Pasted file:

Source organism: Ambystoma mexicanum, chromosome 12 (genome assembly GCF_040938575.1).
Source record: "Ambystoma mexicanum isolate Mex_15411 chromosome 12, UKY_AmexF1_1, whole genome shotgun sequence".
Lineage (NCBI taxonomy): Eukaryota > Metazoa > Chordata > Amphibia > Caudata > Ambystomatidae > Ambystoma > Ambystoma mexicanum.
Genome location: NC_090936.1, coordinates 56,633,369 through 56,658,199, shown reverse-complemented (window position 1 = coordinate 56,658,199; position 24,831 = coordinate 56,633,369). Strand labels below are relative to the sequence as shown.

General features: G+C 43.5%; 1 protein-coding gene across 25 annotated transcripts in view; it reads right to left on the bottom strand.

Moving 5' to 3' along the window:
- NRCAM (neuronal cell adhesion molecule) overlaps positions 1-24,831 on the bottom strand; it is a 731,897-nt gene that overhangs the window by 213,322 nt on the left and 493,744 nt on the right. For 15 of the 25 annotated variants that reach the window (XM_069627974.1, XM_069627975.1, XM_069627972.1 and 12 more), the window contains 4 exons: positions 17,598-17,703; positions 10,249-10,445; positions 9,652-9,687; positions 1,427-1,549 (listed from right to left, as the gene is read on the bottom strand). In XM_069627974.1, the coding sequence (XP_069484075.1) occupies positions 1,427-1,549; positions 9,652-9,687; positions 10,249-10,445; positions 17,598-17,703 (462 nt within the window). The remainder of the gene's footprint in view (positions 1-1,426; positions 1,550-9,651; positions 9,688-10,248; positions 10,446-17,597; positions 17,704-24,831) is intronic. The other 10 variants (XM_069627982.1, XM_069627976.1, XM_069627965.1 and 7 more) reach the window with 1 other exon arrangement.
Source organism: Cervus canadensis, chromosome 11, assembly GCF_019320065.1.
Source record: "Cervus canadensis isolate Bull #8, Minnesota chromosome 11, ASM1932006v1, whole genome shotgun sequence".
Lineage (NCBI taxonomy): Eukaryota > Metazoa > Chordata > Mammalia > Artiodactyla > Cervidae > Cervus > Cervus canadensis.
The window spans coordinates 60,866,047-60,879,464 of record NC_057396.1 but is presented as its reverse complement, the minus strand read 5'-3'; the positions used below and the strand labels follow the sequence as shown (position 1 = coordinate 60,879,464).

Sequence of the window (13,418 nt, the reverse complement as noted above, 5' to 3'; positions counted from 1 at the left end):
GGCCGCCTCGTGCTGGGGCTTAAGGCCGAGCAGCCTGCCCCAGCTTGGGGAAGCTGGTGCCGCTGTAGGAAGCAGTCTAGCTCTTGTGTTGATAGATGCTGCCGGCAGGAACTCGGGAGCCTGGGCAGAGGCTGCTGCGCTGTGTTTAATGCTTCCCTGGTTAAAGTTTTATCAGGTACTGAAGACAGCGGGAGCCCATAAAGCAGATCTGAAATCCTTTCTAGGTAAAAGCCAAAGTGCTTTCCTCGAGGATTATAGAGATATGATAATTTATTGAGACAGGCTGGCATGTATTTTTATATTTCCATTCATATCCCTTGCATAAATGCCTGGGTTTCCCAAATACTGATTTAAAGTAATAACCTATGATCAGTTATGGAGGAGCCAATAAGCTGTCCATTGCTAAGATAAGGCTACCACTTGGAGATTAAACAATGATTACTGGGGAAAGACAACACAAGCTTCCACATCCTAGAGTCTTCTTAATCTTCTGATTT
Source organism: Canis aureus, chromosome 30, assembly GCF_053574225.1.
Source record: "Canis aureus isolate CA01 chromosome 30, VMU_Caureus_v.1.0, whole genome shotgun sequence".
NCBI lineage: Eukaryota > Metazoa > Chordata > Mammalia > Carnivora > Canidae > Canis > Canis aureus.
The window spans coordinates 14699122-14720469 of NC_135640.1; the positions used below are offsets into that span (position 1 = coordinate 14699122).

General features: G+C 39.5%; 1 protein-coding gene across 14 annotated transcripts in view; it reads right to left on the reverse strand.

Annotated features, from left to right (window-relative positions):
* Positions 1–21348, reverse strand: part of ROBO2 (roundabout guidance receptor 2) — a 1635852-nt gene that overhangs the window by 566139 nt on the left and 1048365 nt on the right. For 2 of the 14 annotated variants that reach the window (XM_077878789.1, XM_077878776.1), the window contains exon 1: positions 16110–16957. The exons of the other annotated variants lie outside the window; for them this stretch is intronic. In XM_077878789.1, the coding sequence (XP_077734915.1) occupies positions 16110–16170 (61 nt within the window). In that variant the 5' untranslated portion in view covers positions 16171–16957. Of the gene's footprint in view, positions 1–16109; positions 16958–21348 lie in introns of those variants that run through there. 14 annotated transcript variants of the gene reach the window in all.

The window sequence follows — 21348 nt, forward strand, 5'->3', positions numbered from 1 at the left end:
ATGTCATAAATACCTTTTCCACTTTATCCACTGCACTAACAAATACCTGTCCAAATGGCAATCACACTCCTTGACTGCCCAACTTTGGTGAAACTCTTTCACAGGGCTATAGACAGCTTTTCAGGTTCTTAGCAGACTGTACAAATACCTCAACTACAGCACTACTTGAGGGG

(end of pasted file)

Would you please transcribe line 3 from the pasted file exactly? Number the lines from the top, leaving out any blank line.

Lineage (NCBI taxonomy): Eukaryota > Metazoa > Chordata > Amphibia > Caudata > Ambystomatidae > Ambystoma > Ambystoma mexicanum.